How is relevance and popularity determined? 

Relevance means more than finding the right page with the right words. In the early days of the web when search engines were less sophisticated, all you needed to do to gain visibility online was to was mention the right words and get others to link to your content. 

But search engines are now smarter, wiser, and have grown tired of trickery. 

They now rely on complex algorithms to sort the popularity and relevance of their content when a user makes a search query. Each year Google changes it’s algorithm around 500-600 times to ensure that it’s up to date and inclusive of all emerging SEO trends. 
These complex algorithms are based on hundreds of factors, including content features, domain authority, readability, load speed and so on.

You need to do your research

A really important element of building digital marketing strategy around SEO is an understanding your audience – what they’re searching, why they’re searching and what language they use to search. 

As a rule you should be building your site for the user – not for the search engine – a mistake people often make.

Try and answer your audience’s questions with informative blogs, detailed FAQ’s and up to date content that fulfils the questions that your consumers like to ask. 

Avoid building your content around industry terms. “Discount airfare” may be used by industry insiders, but “cheap flights” is more likely to be searched by your consumer.

You still need to have the search engines in mind, but ultimately the user’s interest plays a huge part in the content’s relevance and popularity.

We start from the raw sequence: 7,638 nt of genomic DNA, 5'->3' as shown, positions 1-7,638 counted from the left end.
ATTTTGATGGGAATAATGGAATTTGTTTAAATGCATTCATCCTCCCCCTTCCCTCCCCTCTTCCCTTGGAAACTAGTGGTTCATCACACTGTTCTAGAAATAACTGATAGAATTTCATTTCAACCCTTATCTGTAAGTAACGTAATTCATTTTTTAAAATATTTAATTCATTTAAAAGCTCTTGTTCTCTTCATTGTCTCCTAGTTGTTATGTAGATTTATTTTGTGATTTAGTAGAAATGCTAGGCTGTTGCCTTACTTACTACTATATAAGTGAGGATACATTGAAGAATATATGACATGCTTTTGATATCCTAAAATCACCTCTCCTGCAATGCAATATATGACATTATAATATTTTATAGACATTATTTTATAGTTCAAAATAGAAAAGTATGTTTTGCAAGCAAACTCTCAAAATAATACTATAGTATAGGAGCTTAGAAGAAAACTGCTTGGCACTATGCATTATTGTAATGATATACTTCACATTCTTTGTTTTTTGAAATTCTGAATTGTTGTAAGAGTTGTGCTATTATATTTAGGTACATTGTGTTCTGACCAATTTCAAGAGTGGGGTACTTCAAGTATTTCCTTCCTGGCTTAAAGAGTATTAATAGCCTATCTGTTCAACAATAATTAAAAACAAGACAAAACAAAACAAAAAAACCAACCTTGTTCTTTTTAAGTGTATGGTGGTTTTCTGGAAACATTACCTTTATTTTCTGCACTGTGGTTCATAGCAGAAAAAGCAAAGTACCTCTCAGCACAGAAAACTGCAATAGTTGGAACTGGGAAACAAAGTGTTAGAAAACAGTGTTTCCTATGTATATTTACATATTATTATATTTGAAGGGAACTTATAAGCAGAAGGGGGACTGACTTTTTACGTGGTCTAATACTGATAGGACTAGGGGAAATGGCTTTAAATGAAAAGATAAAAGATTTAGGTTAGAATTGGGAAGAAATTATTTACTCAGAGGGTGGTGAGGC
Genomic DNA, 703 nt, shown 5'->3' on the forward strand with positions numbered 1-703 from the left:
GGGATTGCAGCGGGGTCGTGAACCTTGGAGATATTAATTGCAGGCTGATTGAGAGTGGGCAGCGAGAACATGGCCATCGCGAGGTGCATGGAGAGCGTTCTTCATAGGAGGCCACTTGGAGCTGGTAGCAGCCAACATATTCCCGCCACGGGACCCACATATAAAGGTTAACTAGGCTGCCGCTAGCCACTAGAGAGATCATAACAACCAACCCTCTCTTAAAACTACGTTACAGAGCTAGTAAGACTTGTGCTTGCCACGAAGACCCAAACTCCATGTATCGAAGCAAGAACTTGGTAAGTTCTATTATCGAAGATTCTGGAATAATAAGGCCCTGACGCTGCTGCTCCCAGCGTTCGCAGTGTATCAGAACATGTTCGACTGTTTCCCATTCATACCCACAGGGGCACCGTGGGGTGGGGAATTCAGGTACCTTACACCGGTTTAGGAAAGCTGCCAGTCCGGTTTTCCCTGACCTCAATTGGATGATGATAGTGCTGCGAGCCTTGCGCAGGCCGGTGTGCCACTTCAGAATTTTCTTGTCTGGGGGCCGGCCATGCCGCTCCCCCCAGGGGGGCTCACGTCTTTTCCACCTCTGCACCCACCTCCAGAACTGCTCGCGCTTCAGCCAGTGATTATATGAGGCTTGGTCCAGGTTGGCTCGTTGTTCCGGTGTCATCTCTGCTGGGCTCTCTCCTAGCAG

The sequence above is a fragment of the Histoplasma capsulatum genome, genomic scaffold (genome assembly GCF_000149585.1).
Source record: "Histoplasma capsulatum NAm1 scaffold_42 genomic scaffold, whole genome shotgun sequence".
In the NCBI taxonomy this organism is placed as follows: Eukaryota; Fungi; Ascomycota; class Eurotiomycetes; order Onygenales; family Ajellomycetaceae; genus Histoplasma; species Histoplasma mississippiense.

Content links are crucial

Search engines aren’t stupid – they are now sophisticated enough to spot paid and spam links so you need to be careful. The most effective long term SEO strategy is to create great content and get other relevant websites linking to it.  

Guest blogging on other websites is great, but to rank above your competition you need to be linked to by relevant and credible websites.

A great way of checking the credibility of links for your site is by using tools like MozRank

MozRank will give your links a popularity score reflecting the importance of the websites they comes from. Find out who the best people are to link to your website and approach them with great quality content that fits their message.

Check your backend

The Big Three – Google, Yahoo and Bing – have worked together to develop Schema.org, a set of website standards that will let the search engine know what your website is about, making it easier for the search engines to read your websites and index it accordingly. 

By using rich snippets you’ll be able to tell Google what information to feature in the search engine results pages, or SERPs – marketers do love an acronym. These could be product reviews and prices, upcoming events that you’re hosting, or details about your product. 

The added data will increase your click through rate as the user will be able to find out more about your before they visit your website.

It’s all about the data

Whether you work for your own company or consult clients within an agency – your website needs to see results.